The threat of domestic terrorism from American Muslims is dropping, according to a new report, which also noted that African Americans were less likely to be involved in terror plots than American born whites and Arabs.
“Muslim-American terrorism continued to be a miniscule threat to public safety last year,” wrote Charles Kurzman, the report’s author. “None of America’s 14,000 murders in 2011 were due to Islamic extremism.”
According to statistics included in the report, 15 percent of incidents involved African American suspects, 25 percent involved white suspects and 30 percent of suspects were of Arab descent.
The report, which studied the issue of Muslim-based domestic terrorism, was issued Wednesday by the Triangle Center on Terrorism and Homeland Security at the University of North Carolina, Chapel Hill.
It was the third year for the report, which serves as a barometer of terrorist activity among American Muslims in the decade following the terrorist attacks on Sept. 11, 2001.
Among Blacks, Americans with Somali backgrounds were singled out because in 2009, the first year of the report, Congressional hearings were held to specifically address concerns about Somalia.
“There were no new cases of Somali-American terrorism in 2011,” said Kurzman.
In 2009, 18 suspects were Somalis and in 2010 three were of Somali background. By last year, that number dropped to zero.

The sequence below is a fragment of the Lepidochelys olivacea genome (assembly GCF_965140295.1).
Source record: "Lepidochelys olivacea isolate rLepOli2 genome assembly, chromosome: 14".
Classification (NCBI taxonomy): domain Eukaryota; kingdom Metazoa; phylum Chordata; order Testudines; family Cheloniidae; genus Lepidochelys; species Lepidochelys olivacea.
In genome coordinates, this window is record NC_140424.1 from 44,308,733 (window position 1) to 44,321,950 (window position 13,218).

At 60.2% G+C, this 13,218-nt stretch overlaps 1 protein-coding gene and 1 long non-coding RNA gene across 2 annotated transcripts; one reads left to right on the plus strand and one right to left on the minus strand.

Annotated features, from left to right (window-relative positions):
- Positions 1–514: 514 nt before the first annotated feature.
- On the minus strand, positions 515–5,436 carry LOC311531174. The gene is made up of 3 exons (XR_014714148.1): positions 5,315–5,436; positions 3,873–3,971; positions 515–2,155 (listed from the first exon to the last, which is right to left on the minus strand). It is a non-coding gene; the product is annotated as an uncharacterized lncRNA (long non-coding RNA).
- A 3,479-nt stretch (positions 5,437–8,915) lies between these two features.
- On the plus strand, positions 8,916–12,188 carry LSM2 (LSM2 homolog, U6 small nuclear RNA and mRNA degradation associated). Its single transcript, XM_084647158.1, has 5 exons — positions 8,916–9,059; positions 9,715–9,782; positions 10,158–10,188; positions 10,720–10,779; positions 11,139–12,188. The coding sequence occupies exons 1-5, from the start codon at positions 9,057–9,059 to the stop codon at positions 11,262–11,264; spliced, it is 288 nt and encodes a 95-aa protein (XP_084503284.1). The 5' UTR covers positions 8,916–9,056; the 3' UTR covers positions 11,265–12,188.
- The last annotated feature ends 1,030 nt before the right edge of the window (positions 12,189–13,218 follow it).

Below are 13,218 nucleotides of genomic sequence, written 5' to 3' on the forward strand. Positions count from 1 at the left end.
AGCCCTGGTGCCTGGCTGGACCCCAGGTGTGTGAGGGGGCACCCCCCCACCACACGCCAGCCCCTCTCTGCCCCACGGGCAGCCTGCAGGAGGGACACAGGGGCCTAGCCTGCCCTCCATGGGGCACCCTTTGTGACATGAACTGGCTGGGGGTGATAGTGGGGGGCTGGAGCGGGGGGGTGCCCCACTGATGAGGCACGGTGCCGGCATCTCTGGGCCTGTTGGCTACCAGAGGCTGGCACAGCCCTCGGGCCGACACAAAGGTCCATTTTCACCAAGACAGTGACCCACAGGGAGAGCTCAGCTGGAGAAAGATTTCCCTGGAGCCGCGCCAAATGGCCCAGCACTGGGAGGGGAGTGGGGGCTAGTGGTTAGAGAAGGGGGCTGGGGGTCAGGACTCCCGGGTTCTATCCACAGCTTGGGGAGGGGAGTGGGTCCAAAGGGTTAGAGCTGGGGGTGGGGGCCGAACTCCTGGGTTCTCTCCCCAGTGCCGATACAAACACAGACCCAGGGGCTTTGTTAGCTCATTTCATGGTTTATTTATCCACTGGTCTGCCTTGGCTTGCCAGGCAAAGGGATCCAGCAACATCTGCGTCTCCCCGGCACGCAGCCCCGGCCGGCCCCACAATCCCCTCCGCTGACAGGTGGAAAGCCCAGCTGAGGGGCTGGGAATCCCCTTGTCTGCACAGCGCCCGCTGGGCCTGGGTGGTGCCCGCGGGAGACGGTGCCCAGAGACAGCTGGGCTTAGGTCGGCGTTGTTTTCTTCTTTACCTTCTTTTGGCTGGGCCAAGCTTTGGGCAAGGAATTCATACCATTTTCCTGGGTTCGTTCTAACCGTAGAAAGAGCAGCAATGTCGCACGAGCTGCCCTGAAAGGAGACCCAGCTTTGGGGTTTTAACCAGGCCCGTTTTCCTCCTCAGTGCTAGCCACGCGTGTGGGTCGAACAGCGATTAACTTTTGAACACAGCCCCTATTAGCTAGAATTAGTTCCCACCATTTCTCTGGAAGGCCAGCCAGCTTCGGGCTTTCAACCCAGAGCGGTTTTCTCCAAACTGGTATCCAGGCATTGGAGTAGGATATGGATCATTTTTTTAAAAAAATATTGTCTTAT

Numbers detailing the ethnic background of Muslims involved in domestic terrorism were part of a larger snapshot of Muslim involvement in terror plots.
Overall, author Charles Kurzman found the threat of terrorism has declined over the last ten years and that 2011 was the best of the last three years.
“The scale of homegrown Muslim-American terrorism in 2011 does not appear to corroborate … warnings issued by government officials early in the year,” he said.
In 2011, the number of incidents involving American Muslim suspects dropped to 20, down from 26 in 2010 and less than half the decade’s peak of 47 in 2009.
“The 20 offenders from 2011 do match any racial or ethnic profile,” Kurzman said.
According to the report, the greatest domestic threat comes from U.S. born Muslims, the majority of whom converted — 40 percent of suspects involved in 2011 incidents were converts.
Prison time did not seem to be a factor in potential involvement in terror plots. Only one suspect in 2011 had a prison record. Since 9/11, about less than one-tenth —– 17 of 193 — of terror suspects had prison records.
“Prison does not seem to be a major source of Islamic radicalization,” said Kurzman.
One area of concern was an increase in the number of terror suspects that had a military history. In 2011, 4 out 20 suspects had served in the military. That represented a doubling of the average since 9/11, since then approximately one-tenth of suspects had a history of military service.
The report noted that many of the helpful tips — 52 of 140 since 9/11 — in terror investigations come from Arab-Americans.
One Pennsylvanian has been implicated in a terrorist plot in 2011. Emerson Begolly, 22, of Mayport, in Armstrong County, was indicted in August for inciting Islamic extremism by promoting attacks on police stations, synagogues and government property.
Begolly, who is white, is currently awaiting trial.
Kurzman urged Americans to remain vigilant but to remain levelheaded.
“The challenge is for Americans to be vigilant about potential violence while keeping these threats in perspective,” he said.
To comment, contact staff writer Eric Mayes at (215) 893-5742 or email@example.com.